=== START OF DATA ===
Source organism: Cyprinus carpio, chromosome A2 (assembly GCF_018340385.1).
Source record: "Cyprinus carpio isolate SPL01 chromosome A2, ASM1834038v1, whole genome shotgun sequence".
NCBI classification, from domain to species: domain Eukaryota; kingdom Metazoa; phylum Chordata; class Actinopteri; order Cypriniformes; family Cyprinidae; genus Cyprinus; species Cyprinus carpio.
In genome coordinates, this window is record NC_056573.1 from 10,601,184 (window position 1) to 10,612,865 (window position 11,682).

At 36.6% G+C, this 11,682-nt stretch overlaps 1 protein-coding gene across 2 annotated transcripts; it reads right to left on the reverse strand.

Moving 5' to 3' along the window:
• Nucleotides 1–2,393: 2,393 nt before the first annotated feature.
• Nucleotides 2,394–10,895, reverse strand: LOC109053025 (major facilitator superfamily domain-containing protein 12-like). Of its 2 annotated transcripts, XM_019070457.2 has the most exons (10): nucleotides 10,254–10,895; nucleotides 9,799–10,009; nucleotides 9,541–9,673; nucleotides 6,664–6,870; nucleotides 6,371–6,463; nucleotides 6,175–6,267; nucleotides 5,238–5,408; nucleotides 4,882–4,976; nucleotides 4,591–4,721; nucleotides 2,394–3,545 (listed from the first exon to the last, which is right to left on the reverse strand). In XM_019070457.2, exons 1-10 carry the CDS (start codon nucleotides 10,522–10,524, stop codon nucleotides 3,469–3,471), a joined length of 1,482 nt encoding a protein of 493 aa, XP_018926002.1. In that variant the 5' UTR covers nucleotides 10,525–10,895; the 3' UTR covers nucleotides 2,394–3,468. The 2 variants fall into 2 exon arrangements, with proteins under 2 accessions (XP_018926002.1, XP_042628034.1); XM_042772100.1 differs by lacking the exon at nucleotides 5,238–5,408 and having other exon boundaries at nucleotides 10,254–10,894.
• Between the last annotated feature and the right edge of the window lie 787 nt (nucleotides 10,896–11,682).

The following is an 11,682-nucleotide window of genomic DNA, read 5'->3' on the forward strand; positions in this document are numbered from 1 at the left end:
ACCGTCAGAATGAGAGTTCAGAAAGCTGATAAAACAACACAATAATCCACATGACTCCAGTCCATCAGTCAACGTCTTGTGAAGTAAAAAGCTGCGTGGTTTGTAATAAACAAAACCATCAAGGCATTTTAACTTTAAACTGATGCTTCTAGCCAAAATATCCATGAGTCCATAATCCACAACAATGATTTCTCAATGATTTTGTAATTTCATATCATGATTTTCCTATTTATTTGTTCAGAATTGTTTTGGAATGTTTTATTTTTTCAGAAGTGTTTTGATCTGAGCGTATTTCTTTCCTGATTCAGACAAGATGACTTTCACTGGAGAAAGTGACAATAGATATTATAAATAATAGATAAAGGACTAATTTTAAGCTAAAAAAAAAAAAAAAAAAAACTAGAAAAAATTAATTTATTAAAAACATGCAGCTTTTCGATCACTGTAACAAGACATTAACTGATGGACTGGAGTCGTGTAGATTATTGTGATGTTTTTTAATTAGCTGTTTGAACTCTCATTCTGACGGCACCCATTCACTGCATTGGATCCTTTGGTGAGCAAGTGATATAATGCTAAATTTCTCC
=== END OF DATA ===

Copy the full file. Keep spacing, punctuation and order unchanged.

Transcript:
Source organism: Cyprinus carpio, chromosome A2 (assembly GCF_018340385.1).
Source record: "Cyprinus carpio isolate SPL01 chromosome A2, ASM1834038v1, whole genome shotgun sequence".
NCBI classification, from domain to species: domain Eukaryota; kingdom Metazoa; phylum Chordata; class Actinopteri; order Cypriniformes; family Cyprinidae; genus Cyprinus; species Cyprinus carpio.
In genome coordinates, this window is record NC_056573.1 from 10,601,184 (window position 1) to 10,612,865 (window position 11,682).

At 36.6% G+C, this 11,682-nt stretch overlaps 1 protein-coding gene across 2 annotated transcripts; it reads right to left on the reverse strand.

Moving 5' to 3' along the window:
• Nucleotides 1–2,393: 2,393 nt before the first annotated feature.
• Nucleotides 2,394–10,895, reverse strand: LOC109053025 (major facilitator superfamily domain-containing protein 12-like). Of its 2 annotated transcripts, XM_019070457.2 has the most exons (10): nucleotides 10,254–10,895; nucleotides 9,799–10,009; nucleotides 9,541–9,673; nucleotides 6,664–6,870; nucleotides 6,371–6,463; nucleotides 6,175–6,267; nucleotides 5,238–5,408; nucleotides 4,882–4,976; nucleotides 4,591–4,721; nucleotides 2,394–3,545 (listed from the first exon to the last, which is right to left on the reverse strand). In XM_019070457.2, exons 1-10 carry the CDS (start codon nucleotides 10,522–10,524, stop codon nucleotides 3,469–3,471), a joined length of 1,482 nt encoding a protein of 493 aa, XP_018926002.1. In that variant the 5' UTR covers nucleotides 10,525–10,895; the 3' UTR covers nucleotides 2,394–3,468. The 2 variants fall into 2 exon arrangements, with proteins under 2 accessions (XP_018926002.1, XP_042628034.1); XM_042772100.1 differs by lacking the exon at nucleotides 5,238–5,408 and having other exon boundaries at nucleotides 10,254–10,894.
• Between the last annotated feature and the right edge of the window lie 787 nt (nucleotides 10,896–11,682).

The following is an 11,682-nucleotide window of genomic DNA, read 5'->3' on the forward strand; positions in this document are numbered from 1 at the left end:
ACCGTCAGAATGAGAGTTCAGAAAGCTGATAAAACAACACAATAATCCACATGACTCCAGTCCATCAGTCAACGTCTTGTGAAGTAAAAAGCTGCGTGGTTTGTAATAAACAAAACCATCAAGGCATTTTAACTTTAAACTGATGCTTCTAGCCAAAATATCCATGAGTCCATAATCCACAACAATGATTTCTCAATGATTTTGTAATTTCATATCATGATTTTCCTATTTATTTGTTCAGAATTGTTTTGGAATGTTTTATTTTTTCAGAAGTGTTTTGATCTGAGCGTATTTCTTTCCTGATTCAGACAAGATGACTTTCACTGGAGAAAGTGACAATAGATATTATAAATAATAGATAAAGGACTAATTTTAAGCTAAAAAAAAAAAAAAAAAAAACTAGAAAAAATTAATTTATTAAAAACATGCAGCTTTTCGATCACTGTAACAAGACATTAACTGATGGACTGGAGTCGTGTAGATTATTGTGATGTTTTTTAATTAGCTGTTTGAACTCTCATTCTGACGGCACCCATTCACTGCATTGGATCCTTTGGTGAGCAAGTGATATAATGCTAAATTTCTCC